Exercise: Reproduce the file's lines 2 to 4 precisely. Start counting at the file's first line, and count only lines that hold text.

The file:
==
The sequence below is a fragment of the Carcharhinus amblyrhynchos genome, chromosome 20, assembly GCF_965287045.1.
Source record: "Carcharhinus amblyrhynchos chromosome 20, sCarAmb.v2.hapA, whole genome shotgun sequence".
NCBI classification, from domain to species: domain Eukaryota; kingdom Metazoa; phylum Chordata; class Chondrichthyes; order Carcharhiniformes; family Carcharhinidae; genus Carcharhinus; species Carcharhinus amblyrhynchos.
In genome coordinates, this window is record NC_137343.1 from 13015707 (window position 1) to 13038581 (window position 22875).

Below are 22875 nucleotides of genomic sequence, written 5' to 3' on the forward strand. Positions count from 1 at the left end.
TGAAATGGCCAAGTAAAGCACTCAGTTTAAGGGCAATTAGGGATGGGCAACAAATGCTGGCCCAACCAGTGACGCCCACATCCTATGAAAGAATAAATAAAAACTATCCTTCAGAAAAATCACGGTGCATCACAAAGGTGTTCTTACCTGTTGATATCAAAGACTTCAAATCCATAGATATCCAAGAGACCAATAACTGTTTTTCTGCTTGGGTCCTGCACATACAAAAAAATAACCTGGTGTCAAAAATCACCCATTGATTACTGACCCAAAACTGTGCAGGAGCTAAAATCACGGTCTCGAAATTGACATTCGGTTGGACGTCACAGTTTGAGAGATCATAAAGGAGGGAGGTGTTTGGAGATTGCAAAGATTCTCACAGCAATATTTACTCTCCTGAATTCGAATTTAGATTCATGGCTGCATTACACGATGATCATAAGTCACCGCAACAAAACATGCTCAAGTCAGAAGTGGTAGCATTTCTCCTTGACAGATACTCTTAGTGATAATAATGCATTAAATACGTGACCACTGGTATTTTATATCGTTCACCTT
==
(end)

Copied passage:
Source record: "Carcharhinus amblyrhynchos chromosome 20, sCarAmb.v2.hapA, whole genome shotgun sequence".
NCBI classification, from domain to species: domain Eukaryota; kingdom Metazoa; phylum Chordata; class Chondrichthyes; order Carcharhiniformes; family Carcharhinidae; genus Carcharhinus; species Carcharhinus amblyrhynchos.
In genome coordinates, this window is record NC_137343.1 from 13015707 (window position 1) to 13038581 (window position 22875).